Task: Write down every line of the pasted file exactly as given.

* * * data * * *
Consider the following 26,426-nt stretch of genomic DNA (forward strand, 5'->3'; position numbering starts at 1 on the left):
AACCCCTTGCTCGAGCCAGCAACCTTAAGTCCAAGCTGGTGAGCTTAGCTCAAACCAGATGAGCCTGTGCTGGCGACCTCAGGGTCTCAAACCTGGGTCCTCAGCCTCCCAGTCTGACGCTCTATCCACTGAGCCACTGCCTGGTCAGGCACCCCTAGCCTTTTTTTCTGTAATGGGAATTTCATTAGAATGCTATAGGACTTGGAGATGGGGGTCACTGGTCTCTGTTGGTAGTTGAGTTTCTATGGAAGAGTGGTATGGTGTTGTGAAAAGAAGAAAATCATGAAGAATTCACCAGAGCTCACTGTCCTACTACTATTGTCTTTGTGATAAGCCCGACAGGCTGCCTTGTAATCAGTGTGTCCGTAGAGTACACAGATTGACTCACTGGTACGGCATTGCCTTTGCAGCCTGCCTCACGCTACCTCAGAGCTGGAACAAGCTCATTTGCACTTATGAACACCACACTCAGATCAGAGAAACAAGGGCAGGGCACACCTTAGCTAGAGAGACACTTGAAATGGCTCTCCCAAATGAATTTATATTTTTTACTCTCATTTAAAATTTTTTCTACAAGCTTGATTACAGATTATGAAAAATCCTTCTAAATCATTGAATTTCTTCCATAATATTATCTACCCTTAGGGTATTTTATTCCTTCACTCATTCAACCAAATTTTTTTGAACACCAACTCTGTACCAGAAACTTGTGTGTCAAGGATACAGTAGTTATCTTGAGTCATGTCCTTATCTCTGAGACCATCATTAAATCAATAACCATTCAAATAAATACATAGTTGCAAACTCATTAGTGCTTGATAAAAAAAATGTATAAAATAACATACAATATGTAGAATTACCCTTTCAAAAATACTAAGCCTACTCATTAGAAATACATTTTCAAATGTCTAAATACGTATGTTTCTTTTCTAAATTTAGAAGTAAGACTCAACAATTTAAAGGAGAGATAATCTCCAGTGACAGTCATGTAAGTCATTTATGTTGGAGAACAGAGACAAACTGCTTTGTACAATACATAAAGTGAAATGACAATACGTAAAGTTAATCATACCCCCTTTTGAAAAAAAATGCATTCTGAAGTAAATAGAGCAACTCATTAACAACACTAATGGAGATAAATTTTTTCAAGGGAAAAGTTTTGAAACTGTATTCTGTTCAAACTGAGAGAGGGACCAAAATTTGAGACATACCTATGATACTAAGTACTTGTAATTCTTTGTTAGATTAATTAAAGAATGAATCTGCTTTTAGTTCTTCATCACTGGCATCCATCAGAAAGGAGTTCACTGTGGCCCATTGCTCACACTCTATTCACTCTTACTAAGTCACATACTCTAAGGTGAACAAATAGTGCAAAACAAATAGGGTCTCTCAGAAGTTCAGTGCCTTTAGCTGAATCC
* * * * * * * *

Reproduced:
Consider the following 26,426-nt stretch of genomic DNA (forward strand, 5'->3'; position numbering starts at 1 on the left):
AACCCCTTGCTCGAGCCAGCAACCTTAAGTCCAAGCTGGTGAGCTTAGCTCAAACCAGATGAGCCTGTGCTGGCGACCTCAGGGTCTCAAACCTGGGTCCTCAGCCTCCCAGTCTGACGCTCTATCCACTGAGCCACTGCCTGGTCAGGCACCCCTAGCCTTTTTTTCTGTAATGGGAATTTCATTAGAATGCTATAGGACTTGGAGATGGGGGTCACTGGTCTCTGTTGGTAGTTGAGTTTCTATGGAAGAGTGGTATGGTGTTGTGAAAAGAAGAAAATCATGAAGAATTCACCAGAGCTCACTGTCCTACTACTATTGTCTTTGTGATAAGCCCGACAGGCTGCCTTGTAATCAGTGTGTCCGTAGAGTACACAGATTGACTCACTGGTACGGCATTGCCTTTGCAGCCTGCCTCACGCTACCTCAGAGCTGGAACAAGCTCATTTGCACTTATGAACACCACACTCAGATCAGAGAAACAAGGGCAGGGCACACCTTAGCTAGAGAGACACTTGAAATGGCTCTCCCAAATGAATTTATATTTTTTACTCTCATTTAAAATTTTTTCTACAAGCTTGATTACAGATTATGAAAAATCCTTCTAAATCATTGAATTTCTTCCATAATATTATCTACCCTTAGGGTATTTTATTCCTTCACTCATTCAACCAAATTTTTTTGAACACCAACTCTGTACCAGAAACTTGTGTGTCAAGGATACAGTAGTTATCTTGAGTCATGTCCTTATCTCTGAGACCATCATTAAATCAATAACCATTCAAATAAATACATAGTTGCAAACTCATTAGTGCTTGATAAAAAAAATGTATAAAATAACATACAATATGTAGAATTACCCTTTCAAAAATACTAAGCCTACTCATTAGAAATACATTTTCAAATGTCTAAATACGTATGTTTCTTTTCTAAATTTAGAAGTAAGACTCAACAATTTAAAGGAGAGATAATCTCCAGTGACAGTCATGTAAGTCATTTATGTTGGAGAACAGAGACAAACTGCTTTGTACAATACATAAAGTGAAATGACAATACGTAAAGTTAATCATACCCCCTTTTGAAAAAAAATGCATTCTGAAGTAAATAGAGCAACTCATTAACAACACTAATGGAGATAAATTTTTTCAAGGGAAAAGTTTTGAAACTGTATTCTGTTCAAACTGAGAGAGGGACCAAAATTTGAGACATACCTATGATACTAAGTACTTGTAATTCTTTGTTAGATTAATTAAAGAATGAATCTGCTTTTAGTTCTTCATCACTGGCATCCATCAGAAAGGAGTTCACTGTGGCCCATTGCTCACACTCTATTCACTCTTACTAAGTCACATACTCTAAGGTGAACAAATAGTGCAAAACAAATAGGGTCTCTCAGAAGTTCAGTGCCTTTAGCTGAATCC